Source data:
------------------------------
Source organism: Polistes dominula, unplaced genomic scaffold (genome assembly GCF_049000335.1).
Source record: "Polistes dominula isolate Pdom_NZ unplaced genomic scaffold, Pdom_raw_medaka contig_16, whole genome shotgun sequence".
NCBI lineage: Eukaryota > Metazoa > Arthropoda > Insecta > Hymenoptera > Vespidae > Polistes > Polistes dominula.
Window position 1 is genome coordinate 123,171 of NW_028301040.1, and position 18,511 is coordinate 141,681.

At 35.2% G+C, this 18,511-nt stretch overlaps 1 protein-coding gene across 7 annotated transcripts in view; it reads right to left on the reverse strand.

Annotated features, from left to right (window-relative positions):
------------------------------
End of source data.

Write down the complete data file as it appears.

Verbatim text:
Source organism: Polistes dominula, unplaced genomic scaffold (genome assembly GCF_049000335.1).
Source record: "Polistes dominula isolate Pdom_NZ unplaced genomic scaffold, Pdom_raw_medaka contig_16, whole genome shotgun sequence".
NCBI lineage: Eukaryota > Metazoa > Arthropoda > Insecta > Hymenoptera > Vespidae > Polistes > Polistes dominula.
Window position 1 is genome coordinate 123,171 of NW_028301040.1, and position 18,511 is coordinate 141,681.

At 35.2% G+C, this 18,511-nt stretch overlaps 1 protein-coding gene across 7 annotated transcripts in view; it reads right to left on the reverse strand.

Annotated features, from left to right (window-relative positions):